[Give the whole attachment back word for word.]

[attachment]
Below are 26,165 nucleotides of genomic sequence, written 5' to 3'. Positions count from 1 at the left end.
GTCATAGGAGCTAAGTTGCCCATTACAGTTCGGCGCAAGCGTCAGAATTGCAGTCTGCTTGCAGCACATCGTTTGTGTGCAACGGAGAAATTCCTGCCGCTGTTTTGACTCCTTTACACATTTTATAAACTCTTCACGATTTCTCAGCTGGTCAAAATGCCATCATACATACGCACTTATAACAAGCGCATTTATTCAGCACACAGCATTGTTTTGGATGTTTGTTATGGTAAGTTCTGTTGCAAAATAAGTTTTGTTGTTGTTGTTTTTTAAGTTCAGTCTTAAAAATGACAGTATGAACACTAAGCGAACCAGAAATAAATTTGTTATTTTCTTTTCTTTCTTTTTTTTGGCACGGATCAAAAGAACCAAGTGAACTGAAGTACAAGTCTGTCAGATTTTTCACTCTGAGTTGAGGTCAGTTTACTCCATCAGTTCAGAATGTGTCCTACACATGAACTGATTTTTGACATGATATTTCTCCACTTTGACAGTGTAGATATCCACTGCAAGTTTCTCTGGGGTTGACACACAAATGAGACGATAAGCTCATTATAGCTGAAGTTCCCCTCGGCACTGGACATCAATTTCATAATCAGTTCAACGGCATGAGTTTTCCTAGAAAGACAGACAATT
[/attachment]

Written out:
Below are 26,165 nucleotides of genomic sequence, written 5' to 3'. Positions count from 1 at the left end.
GTCATAGGAGCTAAGTTGCCCATTACAGTTCGGCGCAAGCGTCAGAATTGCAGTCTGCTTGCAGCACATCGTTTGTGTGCAACGGAGAAATTCCTGCCGCTGTTTTGACTCCTTTACACATTTTATAAACTCTTCACGATTTCTCAGCTGGTCAAAATGCCATCATACATACGCACTTATAACAAGCGCATTTATTCAGCACACAGCATTGTTTTGGATGTTTGTTATGGTAAGTTCTGTTGCAAAATAAGTTTTGTTGTTGTTGTTTTTTAAGTTCAGTCTTAAAAATGACAGTATGAACACTAAGCGAACCAGAAATAAATTTGTTATTTTCTTTTCTTTCTTTTTTTTGGCACGGATCAAAAGAACCAAGTGAACTGAAGTACAAGTCTGTCAGATTTTTCACTCTGAGTTGAGGTCAGTTTACTCCATCAGTTCAGAATGTGTCCTACACATGAACTGATTTTTGACATGATATTTCTCCACTTTGACAGTGTAGATATCCACTGCAAGTTTCTCTGGGGTTGACACACAAATGAGACGATAAGCTCATTATAGCTGAAGTTCCCCTCGGCACTGGACATCAATTTCATAATCAGTTCAACGGCATGAGTTTTCCTAGAAAGACAGACAATT